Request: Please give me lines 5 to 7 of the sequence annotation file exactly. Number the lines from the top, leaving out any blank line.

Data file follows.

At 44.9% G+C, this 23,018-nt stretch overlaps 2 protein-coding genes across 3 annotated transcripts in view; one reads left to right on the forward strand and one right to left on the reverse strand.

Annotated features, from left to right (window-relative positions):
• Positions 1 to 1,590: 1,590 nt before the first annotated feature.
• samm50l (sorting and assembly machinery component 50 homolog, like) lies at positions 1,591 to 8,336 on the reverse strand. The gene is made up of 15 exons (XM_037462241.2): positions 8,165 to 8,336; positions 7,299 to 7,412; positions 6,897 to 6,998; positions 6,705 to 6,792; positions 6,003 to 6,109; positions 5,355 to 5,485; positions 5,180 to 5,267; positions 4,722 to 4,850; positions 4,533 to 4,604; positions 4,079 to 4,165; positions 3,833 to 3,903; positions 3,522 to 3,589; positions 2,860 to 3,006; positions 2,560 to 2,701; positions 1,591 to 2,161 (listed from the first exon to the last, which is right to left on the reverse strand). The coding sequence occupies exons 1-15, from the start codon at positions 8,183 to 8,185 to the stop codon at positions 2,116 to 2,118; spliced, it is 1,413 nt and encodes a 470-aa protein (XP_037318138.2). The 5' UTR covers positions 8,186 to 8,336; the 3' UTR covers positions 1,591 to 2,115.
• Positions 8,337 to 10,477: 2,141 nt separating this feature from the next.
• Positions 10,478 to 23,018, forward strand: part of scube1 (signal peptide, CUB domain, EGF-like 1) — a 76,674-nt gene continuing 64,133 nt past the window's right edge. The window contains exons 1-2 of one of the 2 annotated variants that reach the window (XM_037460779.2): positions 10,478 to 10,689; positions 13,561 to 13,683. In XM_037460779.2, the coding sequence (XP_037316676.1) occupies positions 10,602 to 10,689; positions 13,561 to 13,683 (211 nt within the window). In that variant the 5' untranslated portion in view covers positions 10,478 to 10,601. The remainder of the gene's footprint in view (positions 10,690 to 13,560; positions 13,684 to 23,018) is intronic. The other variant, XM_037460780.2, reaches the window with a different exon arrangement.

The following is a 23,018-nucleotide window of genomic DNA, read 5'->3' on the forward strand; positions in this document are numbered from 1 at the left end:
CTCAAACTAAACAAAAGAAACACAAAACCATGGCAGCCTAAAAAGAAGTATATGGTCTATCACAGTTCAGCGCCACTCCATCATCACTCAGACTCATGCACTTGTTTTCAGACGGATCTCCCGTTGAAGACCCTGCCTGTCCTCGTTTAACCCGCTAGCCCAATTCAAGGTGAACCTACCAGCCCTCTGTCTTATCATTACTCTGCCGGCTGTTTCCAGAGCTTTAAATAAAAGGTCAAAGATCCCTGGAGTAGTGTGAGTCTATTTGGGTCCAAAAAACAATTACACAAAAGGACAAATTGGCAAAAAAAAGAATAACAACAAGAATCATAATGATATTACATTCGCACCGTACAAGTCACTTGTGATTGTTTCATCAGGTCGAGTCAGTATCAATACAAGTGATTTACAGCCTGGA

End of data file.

• Positions 8,337 to 10,477: 2,141 nt separating this feature from the next.
• Positions 10,478 to 23,018, forward strand: part of scube1 (signal peptide, CUB domain, EGF-like 1) — a 76,674-nt gene continuing 64,133 nt past the window's right edge. The window contains exons 1-2 of one of the 2 annotated variants that reach the window (XM_037460779.2): positions 10,478 to 10,689; positions 13,561 to 13,683. In XM_037460779.2, the coding sequence (XP_037316676.1) occupies positions 10,602 to 10,689; positions 13,561 to 13,683 (211 nt within the window). In that variant the 5' untranslated portion in view covers positions 10,478 to 10,601. The remainder of the gene's footprint in view (positions 10,690 to 13,560; positions 13,684 to 23,018) is intronic. The other variant, XM_037460780.2, reaches the window with a different exon arrangement.

The following is a 23,018-nucleotide window of genomic DNA, read 5'->3' on the forward strand; positions in this document are numbered from 1 at the left end: